John Paul's 'mixed legacy'?
(Nota bene: Roman Catholicism is incidental to this issue. This is neither a defense nor a criticism of Roman Catholicism. What’s at issue here – whatever your faith, or lack thereof – is the hypocrisy of the Left in blatantly misrepresenting the positions of John Paul II.)
Amid the eulogies for the Roman Catholic Church’s beloved Pope John Paul II last week, liberals and their media talkingheads lost no time highlighting the conservative pontiff’s “mixed legacy.” To wit, Bill Clinton’s observation: “[John Paul II] centralized authority in the papacy again and enforced a very conservative theological doctrine. There will be debates about that. … He’s like all of us – he may have a mixed legacy.”
While much of the criticism is aimed at the Pope’s defense of marriage, advocacy against population control, and reinforcement of the prohibition against the ordination of women and homosexuals (read: his defense of Catholic doctrine), a good deal of the media’s displeasure also stems from his rejection of “liberation theology,” the Marxist movement that swept the Latin American Catholic Church in the 1970s and ‘80s.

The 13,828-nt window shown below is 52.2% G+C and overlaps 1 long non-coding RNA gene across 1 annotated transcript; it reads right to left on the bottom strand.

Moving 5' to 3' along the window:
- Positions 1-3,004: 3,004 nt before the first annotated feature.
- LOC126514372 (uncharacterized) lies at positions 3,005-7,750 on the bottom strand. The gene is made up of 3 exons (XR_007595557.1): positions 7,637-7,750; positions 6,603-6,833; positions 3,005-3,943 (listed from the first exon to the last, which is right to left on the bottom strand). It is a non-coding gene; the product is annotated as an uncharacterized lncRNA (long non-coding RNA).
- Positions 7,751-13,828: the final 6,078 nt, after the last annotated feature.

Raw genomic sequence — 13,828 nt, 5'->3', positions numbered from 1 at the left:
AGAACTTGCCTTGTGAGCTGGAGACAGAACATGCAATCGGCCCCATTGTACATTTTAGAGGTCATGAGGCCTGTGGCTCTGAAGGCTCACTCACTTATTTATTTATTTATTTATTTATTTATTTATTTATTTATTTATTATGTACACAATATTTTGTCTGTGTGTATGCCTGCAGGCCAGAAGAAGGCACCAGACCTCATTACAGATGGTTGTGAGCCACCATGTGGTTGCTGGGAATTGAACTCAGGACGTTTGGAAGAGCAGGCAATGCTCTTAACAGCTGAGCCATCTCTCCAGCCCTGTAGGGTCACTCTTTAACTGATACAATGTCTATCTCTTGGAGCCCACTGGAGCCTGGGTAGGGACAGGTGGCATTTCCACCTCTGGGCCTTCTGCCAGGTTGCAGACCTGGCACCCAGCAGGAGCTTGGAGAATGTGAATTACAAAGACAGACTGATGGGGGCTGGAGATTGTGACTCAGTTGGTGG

Typical of the Leftmedia invective, NPR commentator Marcos McPeek Villatoro lovingly recalled liberation theology as “a brand of Christianity that stressed human rights and social reform … firing up Latin American Catholics who lived under the yoke of right-wing dictatorships. …[But John Paul II] soon silenced the Latin American theologians I so admired.” Villatoro continued, “Perhaps the clearest expression of John Paul’s distaste came when he visited Nicaragua in 1983. On the tarmac at Managua Airport, he wagged a reproving finger in the face of Ernesto Cardinal, who was a priest and a member of the leftist Sandinista government. Cardinal was at that moment kneeling on the tarmac to welcome this same Pope, the one who had spoken so passionately of the need for political change in Poland. Many people saw that incident on television, I saw it up close. … I confess, this is not the moment to revisit how I felt about the Pope back then. It is not the time to air old grievances or spark new division.”